‘Traditional values’ wear white campaign returning on Pink Dot weekend
SINGAPORE — A campaign urging the public to wear white to promote traditional family values will be held again — this time led by Christian pastor Lawrence Khong — to coincide with the annual Pink Dot rally championing the lesbian, gay, bisexual and transgender (LGBT) community next month.
The campaign was first held two years ago by Islamic religious teacher Noor Deros under the name Wearwhite, but Mr Noor said the movement has since moved on to focus on educational programmes, and has no plans to carry out the campaign this year.
Mr Khong’s iteration of the campaign is dubbed We.Wear.White, and calls on the public to wear white on June 4 and 5 as a “pro-family, pro-Government, pro-Singapore message”.
It comes as the Pink Dot rally, to be held at Hong Lim Park on June 4, is set to introduce a new format this year — allowing local participants to hold up placards instead of the customary pink torchlights, a move organisers said was aimed at letting people “have a say”.
The rally saw attendance grow to a record 28,000 people last year.
Mr Khong, chairman of LoveSingapore, a 100-strong network of Christian churches, said on the LoveSingapore Facebook page on May 19 that the campaign hopes to show that the church’s stance on heterosexual marriage and the “natural family” is in keeping with the social norms of “Singapore’s conservative majority”.
“It is a message to LGBT activists that there is a conservative majority in Singapore who will push back and will not allow them to promote their homosexual lifestyle and liberal ideologies that openly and outrightly contradict our laws, our Government’s stated policies, our national core values, and the conservative majority’s views on public morality, marriage and family,” said Mr Khong, who is also senior pastor at Faith Community Baptist Church.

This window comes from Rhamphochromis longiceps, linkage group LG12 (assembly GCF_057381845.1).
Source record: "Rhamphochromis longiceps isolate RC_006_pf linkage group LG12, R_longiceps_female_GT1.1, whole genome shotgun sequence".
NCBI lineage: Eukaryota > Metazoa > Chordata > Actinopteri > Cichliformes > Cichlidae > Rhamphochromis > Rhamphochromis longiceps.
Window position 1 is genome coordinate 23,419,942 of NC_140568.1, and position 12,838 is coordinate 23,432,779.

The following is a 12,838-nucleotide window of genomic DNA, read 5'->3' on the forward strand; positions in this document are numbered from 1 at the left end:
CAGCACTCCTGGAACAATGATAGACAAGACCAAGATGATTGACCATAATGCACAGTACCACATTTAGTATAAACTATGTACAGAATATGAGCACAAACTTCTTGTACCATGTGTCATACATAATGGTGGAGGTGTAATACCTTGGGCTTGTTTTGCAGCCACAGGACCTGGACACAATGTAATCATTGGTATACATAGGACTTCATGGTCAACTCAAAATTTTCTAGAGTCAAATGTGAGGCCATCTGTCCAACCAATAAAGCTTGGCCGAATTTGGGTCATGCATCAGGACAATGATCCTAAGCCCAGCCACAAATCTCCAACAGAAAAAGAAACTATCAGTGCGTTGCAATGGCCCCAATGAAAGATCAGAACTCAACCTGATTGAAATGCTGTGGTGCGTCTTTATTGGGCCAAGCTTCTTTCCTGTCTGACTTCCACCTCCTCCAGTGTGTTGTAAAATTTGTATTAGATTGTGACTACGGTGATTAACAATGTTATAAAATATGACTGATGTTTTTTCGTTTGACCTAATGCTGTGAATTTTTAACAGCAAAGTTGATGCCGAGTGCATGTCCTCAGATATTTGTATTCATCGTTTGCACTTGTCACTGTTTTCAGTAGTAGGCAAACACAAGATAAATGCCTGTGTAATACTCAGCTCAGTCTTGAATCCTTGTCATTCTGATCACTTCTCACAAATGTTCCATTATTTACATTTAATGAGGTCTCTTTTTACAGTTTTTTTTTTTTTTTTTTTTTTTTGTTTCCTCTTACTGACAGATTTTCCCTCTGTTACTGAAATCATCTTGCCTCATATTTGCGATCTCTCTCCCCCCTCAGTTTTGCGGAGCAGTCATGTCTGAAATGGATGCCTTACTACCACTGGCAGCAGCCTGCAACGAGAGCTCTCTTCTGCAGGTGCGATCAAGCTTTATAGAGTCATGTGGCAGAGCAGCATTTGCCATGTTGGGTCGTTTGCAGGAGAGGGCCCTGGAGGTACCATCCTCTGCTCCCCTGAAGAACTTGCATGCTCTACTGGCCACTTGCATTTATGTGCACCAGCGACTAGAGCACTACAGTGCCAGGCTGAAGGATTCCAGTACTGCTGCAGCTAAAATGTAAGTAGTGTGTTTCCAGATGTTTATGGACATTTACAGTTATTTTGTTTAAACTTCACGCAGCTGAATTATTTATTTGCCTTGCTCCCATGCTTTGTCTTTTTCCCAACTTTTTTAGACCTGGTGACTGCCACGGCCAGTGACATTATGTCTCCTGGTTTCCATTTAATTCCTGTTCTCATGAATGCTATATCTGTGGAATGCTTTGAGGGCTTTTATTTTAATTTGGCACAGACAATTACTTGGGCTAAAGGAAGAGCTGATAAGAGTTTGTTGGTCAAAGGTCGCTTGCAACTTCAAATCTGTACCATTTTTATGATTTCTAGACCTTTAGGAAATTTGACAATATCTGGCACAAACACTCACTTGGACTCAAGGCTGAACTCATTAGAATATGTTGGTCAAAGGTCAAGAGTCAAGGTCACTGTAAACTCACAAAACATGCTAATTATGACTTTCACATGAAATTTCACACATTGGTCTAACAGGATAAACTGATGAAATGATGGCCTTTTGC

The call was open to all Singaporeans regardless of race, language or religion, as long as they supported “pro-natural family values”, he added.
Mr Khong has regularly spoken out against homosexuality, and had also thrown his support behind the Wearwhite campaign in 2014, igniting vigorous public debate and prompting other religious organisations to interject, while Pink Dot organisers deployed additional security in light of the public opposition.
The National Council of Churches of Singapore said then that while it does not condone homosexual or bisexual practices, it also does not condemn those who are struggling with their gender identity and sexual orientation.
The Islamic Religious Council of Singapore (Muis) called for a non-confrontational approach and said that programmes conducted in mosques should not be seen as a movement to oppose members of the LGBT community.
When contacted on Monday (May 23), Mr Noor expressed support for LoveSingapore’s call, but said Wearwhite’s focus now is on “directed Islamic educational programmes” for youth.
“We decided that real education in contrast to sloganeering and campaigning is the key to an effective and long-term change,” he said.
Last year, LoveSingapore also called on church members to wear white to weekend services on the Pink Dot weekend.
Wearwhite did not hold a campaign to coincide with the Pink Dot rally, but it called on Muslims to dress in white on the first evening prayer to mark the start of Ramadan on June 17.
Mr Noor said it was done not as a counter-reaction to Pink Dot, but to spread awareness on the concept of “freedom and love according to Islam”.
In response to TODAY’s queries, Pink Dot spokesperson Paerin Choa cited churches and religious communities that accept and embrace LGBT people, such as the Free Community Church.
“In a multi-cultural, multi-religious and multi-racial country like Singapore, with secularism at its core, citizens are generally accepting of diversity,” he said. “We believe that families should be built on love and understanding, rather than exclusion.”
The executive committee of Humanist Society (Singapore) also commented on LoveSingapore’s move, saying the group’s “repeated emphasis on the word ‘majority’ (in its Facebook post) is troubling”.
“In Singapore’s multiracial, multireligious society, no particular religion or group can claim to speak for the majority,” it said in a Facebook post. “The Humanist Society (Singapore) calls for respectful, informed discussion on the topic, based on reason, evidence, and compassion around the cause.”
Mr Khong could not be reached for comment as of press time.